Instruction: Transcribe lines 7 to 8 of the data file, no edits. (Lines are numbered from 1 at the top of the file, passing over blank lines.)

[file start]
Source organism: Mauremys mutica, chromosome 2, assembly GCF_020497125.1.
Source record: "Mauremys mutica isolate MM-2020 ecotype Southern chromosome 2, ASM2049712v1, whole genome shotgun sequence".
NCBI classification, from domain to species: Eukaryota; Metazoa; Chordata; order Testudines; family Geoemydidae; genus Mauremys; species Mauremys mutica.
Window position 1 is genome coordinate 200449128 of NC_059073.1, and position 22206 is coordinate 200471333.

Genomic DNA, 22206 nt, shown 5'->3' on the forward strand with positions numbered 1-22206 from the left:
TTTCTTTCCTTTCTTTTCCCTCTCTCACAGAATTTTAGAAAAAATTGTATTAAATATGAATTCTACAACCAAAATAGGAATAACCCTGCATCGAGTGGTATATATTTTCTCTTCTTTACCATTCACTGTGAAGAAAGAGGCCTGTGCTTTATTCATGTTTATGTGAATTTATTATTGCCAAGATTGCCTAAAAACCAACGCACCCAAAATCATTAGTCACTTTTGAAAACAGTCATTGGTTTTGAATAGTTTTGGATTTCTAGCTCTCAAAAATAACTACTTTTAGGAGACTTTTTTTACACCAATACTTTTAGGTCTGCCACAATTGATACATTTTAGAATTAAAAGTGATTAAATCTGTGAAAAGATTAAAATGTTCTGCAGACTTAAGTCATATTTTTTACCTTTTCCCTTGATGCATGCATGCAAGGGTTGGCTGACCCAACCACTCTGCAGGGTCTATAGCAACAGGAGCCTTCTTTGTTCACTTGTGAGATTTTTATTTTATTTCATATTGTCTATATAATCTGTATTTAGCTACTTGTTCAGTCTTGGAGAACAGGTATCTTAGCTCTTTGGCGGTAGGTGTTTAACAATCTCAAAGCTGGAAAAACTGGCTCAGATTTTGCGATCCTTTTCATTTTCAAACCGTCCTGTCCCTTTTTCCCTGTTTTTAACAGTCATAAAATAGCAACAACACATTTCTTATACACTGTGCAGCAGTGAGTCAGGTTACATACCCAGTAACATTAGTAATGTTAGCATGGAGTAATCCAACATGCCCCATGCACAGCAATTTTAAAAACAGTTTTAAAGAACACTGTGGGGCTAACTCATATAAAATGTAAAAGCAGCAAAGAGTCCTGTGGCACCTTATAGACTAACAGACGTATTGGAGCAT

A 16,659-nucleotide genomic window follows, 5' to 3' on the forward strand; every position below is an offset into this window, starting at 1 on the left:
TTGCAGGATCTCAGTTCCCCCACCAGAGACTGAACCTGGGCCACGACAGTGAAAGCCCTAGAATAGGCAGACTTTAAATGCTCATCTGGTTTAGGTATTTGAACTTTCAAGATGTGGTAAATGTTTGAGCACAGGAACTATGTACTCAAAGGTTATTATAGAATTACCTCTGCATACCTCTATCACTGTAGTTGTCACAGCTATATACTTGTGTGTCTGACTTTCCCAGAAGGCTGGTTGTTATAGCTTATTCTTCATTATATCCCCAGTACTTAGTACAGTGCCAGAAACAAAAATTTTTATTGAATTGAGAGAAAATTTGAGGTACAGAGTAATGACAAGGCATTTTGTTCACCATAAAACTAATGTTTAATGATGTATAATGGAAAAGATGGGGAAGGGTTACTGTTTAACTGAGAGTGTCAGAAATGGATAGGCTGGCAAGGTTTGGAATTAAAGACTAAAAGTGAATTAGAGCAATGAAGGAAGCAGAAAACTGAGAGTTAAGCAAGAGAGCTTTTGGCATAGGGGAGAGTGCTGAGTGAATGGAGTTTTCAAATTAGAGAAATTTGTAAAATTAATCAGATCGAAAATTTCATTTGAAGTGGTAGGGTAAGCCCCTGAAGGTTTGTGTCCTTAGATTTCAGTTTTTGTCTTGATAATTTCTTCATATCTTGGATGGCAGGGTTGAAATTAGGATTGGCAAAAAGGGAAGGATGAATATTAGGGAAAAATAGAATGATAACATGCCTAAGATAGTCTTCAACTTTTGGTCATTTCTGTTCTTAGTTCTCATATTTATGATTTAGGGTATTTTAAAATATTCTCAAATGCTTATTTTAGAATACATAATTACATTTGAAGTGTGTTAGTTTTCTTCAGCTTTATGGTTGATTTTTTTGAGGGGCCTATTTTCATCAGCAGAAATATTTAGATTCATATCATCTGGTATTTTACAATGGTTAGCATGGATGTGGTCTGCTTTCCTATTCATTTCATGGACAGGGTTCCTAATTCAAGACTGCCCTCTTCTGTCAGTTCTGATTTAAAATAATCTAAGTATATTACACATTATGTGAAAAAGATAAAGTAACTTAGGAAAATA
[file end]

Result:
A 16,659-nucleotide genomic window follows, 5' to 3' on the forward strand; every position below is an offset into this window, starting at 1 on the left:
TTGCAGGATCTCAGTTCCCCCACCAGAGACTGAACCTGGGCCACGACAGTGAAAGCCCTAGAATAGGCAGACTTTAAATGCTCATCTGGTTTAGGTATTTGAACTTTCAAGATGTGGTAAATGTTTGAGCACAGGAACTATGTACTCAAAGGTTATTATAGAATTACCTCTGCATACCTCTATCACTGTAGTTGTCACAGCTATATACTTGTGTGTCTGACTTTCCCAGAAGGCTGGTTGTTATAGCTTATTCTTCATTATATCCCCAGTACTTAGTACAGTGCCAGAAACAAAAATTTTTATTGAATTGAGAGAAAATTTGAGGTACAGAGTAATGACAAGGCATTTTGTTCACCATAAAACTAATGTTTAATGATGTATAATGGAAAAGATGGGGAAGGGTTACTGTTTAACTGAGAGTGTCAGAAATGGATAGGCTGGCAAGGTTTGGAATTAAAGACTAAAAGTGAATTAGAGCAATGAAGGAAGCAGAAAACTGAGAGTTAAGCAAGAGAGCTTTTGGCATAGGGGAGAGTGCTGAGTGAATGGAGTTTTCAAATTAGAGAAATTTGTAAAATTAATCAGATCGAAAATTTCATTTGAAGTGGTAGGGTAAGCCCCTGAAGGTTTGTGTCCTTAGATTTCAGTTTTTGTCTTGATAATTTCTTCATATCTTGGATGGCAGGGTTGAAATTAGGATTGGCAAAAAGGGAAGGATGAATATTAGGGAAAAATAGAATGATAACATGCCTAAGATAGTCTTCAACTTTTGGTCATTTCTGTTCTTAGTTCTCATATTTATGATTTAGGGTATTTTAAAATATTCTCAAATGCTTATTTTAGAATACATAATTACATTTGAAGTGTGTTAGTTTTCTTCAGCTTTATGGTTGATTTTTTTGAGGGGCCTATTTTCATCAGCAGAAATATTTAGATTCATATCATCTGGTATTTTACAATGGTTAGCATGGATGTGGTCTGCTTTCCTATTCATTTCATGGACAGGGTTCCTAATTCAAGACTGCCCTCTTCTGTCAGTTCTGATTTAAAATAATCTAAGTATATTACACATTATGTGAAAAAGATAAAGTAACTTAGGAAAATA